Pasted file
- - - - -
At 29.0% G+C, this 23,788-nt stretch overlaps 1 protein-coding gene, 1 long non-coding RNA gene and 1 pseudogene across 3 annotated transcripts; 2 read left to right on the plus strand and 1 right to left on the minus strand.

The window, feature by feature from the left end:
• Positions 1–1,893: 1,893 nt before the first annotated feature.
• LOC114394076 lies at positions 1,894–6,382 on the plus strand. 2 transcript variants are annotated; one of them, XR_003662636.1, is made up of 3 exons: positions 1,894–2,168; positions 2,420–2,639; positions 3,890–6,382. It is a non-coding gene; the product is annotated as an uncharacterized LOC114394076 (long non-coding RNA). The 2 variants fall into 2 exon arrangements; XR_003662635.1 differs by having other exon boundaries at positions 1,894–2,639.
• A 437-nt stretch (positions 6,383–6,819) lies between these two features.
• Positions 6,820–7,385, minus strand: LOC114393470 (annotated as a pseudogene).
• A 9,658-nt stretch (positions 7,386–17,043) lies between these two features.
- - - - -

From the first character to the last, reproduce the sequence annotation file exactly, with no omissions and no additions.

At 29.0% G+C, this 23,788-nt stretch overlaps 1 protein-coding gene, 1 long non-coding RNA gene and 1 pseudogene across 3 annotated transcripts; 2 read left to right on the plus strand and 1 right to left on the minus strand.

The window, feature by feature from the left end:
• Positions 1–1,893: 1,893 nt before the first annotated feature.
• LOC114394076 lies at positions 1,894–6,382 on the plus strand. 2 transcript variants are annotated; one of them, XR_003662636.1, is made up of 3 exons: positions 1,894–2,168; positions 2,420–2,639; positions 3,890–6,382. It is a non-coding gene; the product is annotated as an uncharacterized LOC114394076 (long non-coding RNA). The 2 variants fall into 2 exon arrangements; XR_003662635.1 differs by having other exon boundaries at positions 1,894–2,639.
• A 437-nt stretch (positions 6,383–6,819) lies between these two features.
• Positions 6,820–7,385, minus strand: LOC114393470 (annotated as a pseudogene).
• A 9,658-nt stretch (positions 7,386–17,043) lies between these two features.